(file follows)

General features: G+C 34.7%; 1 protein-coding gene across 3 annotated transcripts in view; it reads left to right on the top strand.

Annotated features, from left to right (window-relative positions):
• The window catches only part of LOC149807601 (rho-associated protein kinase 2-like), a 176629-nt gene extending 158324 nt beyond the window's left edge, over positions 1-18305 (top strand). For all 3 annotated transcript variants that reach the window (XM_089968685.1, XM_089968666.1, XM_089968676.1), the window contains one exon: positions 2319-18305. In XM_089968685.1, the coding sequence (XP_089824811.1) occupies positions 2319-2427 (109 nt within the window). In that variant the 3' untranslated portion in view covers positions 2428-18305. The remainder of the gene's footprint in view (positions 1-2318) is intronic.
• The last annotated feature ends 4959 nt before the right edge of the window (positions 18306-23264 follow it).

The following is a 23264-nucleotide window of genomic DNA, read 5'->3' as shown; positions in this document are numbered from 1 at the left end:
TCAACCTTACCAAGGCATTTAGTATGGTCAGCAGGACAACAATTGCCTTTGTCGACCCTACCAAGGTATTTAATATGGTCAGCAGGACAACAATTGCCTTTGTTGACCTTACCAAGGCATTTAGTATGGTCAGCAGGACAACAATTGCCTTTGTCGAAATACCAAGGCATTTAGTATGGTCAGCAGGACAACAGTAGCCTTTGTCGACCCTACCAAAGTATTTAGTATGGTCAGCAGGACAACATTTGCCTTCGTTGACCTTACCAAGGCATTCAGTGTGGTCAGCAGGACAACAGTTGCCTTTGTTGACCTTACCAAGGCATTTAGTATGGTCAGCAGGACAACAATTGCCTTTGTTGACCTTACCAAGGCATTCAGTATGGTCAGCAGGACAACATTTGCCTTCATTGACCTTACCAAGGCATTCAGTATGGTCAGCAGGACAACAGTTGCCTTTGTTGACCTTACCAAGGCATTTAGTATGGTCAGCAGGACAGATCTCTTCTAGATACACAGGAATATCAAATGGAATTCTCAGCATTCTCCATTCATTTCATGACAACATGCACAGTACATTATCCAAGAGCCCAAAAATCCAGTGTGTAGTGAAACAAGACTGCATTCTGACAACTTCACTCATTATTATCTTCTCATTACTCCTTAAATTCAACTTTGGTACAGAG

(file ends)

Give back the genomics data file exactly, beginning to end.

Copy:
General features: G+C 34.7%; 1 protein-coding gene across 3 annotated transcripts in view; it reads left to right on the top strand.

Annotated features, from left to right (window-relative positions):
• The window catches only part of LOC149807601 (rho-associated protein kinase 2-like), a 176629-nt gene extending 158324 nt beyond the window's left edge, over positions 1-18305 (top strand). For all 3 annotated transcript variants that reach the window (XM_089968685.1, XM_089968666.1, XM_089968676.1), the window contains one exon: positions 2319-18305. In XM_089968685.1, the coding sequence (XP_089824811.1) occupies positions 2319-2427 (109 nt within the window). In that variant the 3' untranslated portion in view covers positions 2428-18305. The remainder of the gene's footprint in view (positions 1-2318) is intronic.
• The last annotated feature ends 4959 nt before the right edge of the window (positions 18306-23264 follow it).

The following is a 23264-nucleotide window of genomic DNA, read 5'->3' as shown; positions in this document are numbered from 1 at the left end:
TCAACCTTACCAAGGCATTTAGTATGGTCAGCAGGACAACAATTGCCTTTGTCGACCCTACCAAGGTATTTAATATGGTCAGCAGGACAACAATTGCCTTTGTTGACCTTACCAAGGCATTTAGTATGGTCAGCAGGACAACAATTGCCTTTGTCGAAATACCAAGGCATTTAGTATGGTCAGCAGGACAACAGTAGCCTTTGTCGACCCTACCAAAGTATTTAGTATGGTCAGCAGGACAACATTTGCCTTCGTTGACCTTACCAAGGCATTCAGTGTGGTCAGCAGGACAACAGTTGCCTTTGTTGACCTTACCAAGGCATTTAGTATGGTCAGCAGGACAACAATTGCCTTTGTTGACCTTACCAAGGCATTCAGTATGGTCAGCAGGACAACATTTGCCTTCATTGACCTTACCAAGGCATTCAGTATGGTCAGCAGGACAACAGTTGCCTTTGTTGACCTTACCAAGGCATTTAGTATGGTCAGCAGGACAGATCTCTTCTAGATACACAGGAATATCAAATGGAATTCTCAGCATTCTCCATTCATTTCATGACAACATGCACAGTACATTATCCAAGAGCCCAAAAATCCAGTGTGTAGTGAAACAAGACTGCATTCTGACAACTTCACTCATTATTATCTTCTCATTACTCCTTAAATTCAACTTTGGTACAGAG